In getting to the answers, we discover three compelling characters and director Jack Welsh has assembled three of the most talented Richmond-area actors to portray them. Bridgewater has the bravura role of Angus, and he brings all of his considerable talents to bear. His expert timing makes for sparkling comedy early on, but it is the wonder and pain he projects as bits of Angus' memory return that make his performance stunning. Ambler also delivers a fine performance, never allowing Miles to be reduced to a mere fop. He gives his character remarkable backbone as the situation around him unexpectedly redoubles in intensity.
But it's Inscoe who has the most difficult role, and he responds to the challenge with the most finely tuned and exquisitely nuanced work I've seen from him in his distinguished career. The veteran of numerous films and TV shows excels at portraying genial Southern gentleman types (he was Atticus Finch in last year's "To Kill a Mockingbird"), but his Morgan is all hard lines and sharp angles, with a hint of downright cruelty. As his tightly controlled world starts to unravel, however, Inscoe subtly reveals the vulnerability and affection that lie beneath the domineering fa‡ade.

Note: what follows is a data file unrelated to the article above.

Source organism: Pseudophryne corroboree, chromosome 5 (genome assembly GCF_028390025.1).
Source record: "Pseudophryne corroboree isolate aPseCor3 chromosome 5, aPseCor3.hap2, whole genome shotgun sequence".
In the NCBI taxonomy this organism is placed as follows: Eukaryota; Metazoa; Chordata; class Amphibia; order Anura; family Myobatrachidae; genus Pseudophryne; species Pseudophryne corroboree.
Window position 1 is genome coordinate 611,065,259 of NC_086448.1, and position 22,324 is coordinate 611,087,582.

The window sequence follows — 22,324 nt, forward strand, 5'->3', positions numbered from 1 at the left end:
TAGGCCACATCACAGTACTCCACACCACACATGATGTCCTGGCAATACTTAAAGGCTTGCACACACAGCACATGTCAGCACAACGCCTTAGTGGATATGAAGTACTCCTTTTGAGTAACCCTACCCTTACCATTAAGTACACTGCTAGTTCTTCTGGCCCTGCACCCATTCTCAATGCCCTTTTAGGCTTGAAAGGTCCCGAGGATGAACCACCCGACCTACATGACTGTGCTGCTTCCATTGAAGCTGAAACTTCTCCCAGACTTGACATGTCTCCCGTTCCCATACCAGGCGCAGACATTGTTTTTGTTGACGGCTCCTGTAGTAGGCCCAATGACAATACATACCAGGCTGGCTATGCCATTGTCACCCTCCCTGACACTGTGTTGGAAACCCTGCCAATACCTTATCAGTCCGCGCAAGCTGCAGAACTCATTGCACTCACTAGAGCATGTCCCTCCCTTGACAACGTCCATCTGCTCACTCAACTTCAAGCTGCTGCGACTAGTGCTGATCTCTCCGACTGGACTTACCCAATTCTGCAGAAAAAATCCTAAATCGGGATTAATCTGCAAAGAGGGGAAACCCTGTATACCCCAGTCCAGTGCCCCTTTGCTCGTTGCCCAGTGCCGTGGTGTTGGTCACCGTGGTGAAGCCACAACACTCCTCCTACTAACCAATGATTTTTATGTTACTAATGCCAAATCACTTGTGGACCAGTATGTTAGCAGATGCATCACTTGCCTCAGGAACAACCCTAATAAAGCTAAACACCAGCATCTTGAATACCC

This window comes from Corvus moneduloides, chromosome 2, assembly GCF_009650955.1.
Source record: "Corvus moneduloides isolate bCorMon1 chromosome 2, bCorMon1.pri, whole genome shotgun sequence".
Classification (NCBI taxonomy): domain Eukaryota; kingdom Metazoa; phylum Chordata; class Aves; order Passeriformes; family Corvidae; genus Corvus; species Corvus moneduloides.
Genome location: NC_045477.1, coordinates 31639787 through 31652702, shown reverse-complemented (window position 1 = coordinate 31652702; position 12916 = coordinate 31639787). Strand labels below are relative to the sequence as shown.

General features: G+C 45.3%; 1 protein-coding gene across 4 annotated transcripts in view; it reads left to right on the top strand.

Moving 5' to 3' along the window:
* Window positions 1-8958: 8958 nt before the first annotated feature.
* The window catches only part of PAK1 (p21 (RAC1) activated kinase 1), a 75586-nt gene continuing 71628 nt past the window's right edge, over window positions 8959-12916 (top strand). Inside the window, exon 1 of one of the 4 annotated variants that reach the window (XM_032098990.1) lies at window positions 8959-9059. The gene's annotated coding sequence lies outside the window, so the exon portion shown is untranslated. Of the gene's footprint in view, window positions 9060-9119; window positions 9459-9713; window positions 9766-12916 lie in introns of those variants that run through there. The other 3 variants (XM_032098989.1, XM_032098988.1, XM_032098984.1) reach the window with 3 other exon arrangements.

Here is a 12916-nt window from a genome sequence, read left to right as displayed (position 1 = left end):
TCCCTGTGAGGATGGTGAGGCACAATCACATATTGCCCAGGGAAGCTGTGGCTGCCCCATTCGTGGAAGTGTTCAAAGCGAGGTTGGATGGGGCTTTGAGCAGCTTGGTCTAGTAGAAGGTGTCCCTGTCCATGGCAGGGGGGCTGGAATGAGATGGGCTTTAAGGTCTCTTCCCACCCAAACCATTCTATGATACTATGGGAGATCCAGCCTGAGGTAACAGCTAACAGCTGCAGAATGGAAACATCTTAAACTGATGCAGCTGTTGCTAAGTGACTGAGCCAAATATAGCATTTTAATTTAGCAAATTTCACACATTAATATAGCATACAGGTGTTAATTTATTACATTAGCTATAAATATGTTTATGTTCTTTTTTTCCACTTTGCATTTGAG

Welsh guides his troupe with an assured hand and he wisely employs a dialect coach (Amanda Durst) so that all of the actors sport pitch-perfect Canadian accents that never waver. The show is generally up to the Barksdale's exceptional technical standards, though I might quibble with some of lighting designer Lynne Hartman's choices, her nights being perhaps a bit too bright. But the 1970s-era rustic set designed by Mercedes Schaum, complete with working plumbing, is a standout.
The opportunity to watch three exceptional actors at work may draw you to "The Drawer Boy." That the show is a surprisingly comic and complex masterwork makes for sweet icing on the cake. S
"The Drawer Boy" runs through Nov. 6 at the Barksdale Theatre, at The Shops at Willow Lawn, Thursday-Saturday at 8 p.m., with occasional matinees and additional performances. Tickets are $30-$36. Call 282-2620 for details.
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